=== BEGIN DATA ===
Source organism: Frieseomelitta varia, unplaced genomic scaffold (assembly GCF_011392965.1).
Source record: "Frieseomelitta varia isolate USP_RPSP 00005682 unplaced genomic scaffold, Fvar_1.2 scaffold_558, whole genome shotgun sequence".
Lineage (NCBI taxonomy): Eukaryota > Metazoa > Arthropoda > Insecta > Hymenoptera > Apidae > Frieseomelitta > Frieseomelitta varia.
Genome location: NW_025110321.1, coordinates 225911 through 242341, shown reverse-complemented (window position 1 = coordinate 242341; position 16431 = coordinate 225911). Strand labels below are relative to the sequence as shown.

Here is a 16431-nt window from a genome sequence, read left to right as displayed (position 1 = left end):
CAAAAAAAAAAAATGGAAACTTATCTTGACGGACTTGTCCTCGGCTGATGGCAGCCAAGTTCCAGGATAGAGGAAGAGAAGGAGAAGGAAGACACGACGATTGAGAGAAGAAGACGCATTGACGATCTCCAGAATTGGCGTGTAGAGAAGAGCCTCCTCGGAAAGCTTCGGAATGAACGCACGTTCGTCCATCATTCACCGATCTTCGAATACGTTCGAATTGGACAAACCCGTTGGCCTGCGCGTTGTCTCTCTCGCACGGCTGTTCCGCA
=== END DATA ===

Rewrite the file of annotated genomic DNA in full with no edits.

Source organism: Frieseomelitta varia, unplaced genomic scaffold (assembly GCF_011392965.1).
Source record: "Frieseomelitta varia isolate USP_RPSP 00005682 unplaced genomic scaffold, Fvar_1.2 scaffold_558, whole genome shotgun sequence".
Lineage (NCBI taxonomy): Eukaryota > Metazoa > Arthropoda > Insecta > Hymenoptera > Apidae > Frieseomelitta > Frieseomelitta varia.
Genome location: NW_025110321.1, coordinates 225911 through 242341, shown reverse-complemented (window position 1 = coordinate 242341; position 16431 = coordinate 225911). Strand labels below are relative to the sequence as shown.

Here is a 16431-nt window from a genome sequence, read left to right as displayed (position 1 = left end):
CAAAAAAAAAAAATGGAAACTTATCTTGACGGACTTGTCCTCGGCTGATGGCAGCCAAGTTCCAGGATAGAGGAAGAGAAGGAGAAGGAAGACACGACGATTGAGAGAAGAAGACGCATTGACGATCTCCAGAATTGGCGTGTAGAGAAGAGCCTCCTCGGAAAGCTTCGGAATGAACGCACGTTCGTCCATCATTCACCGATCTTCGAATACGTTCGAATTGGACAAACCCGTTGGCCTGCGCGTTGTCTCTCTCGCACGGCTGTTCCGCA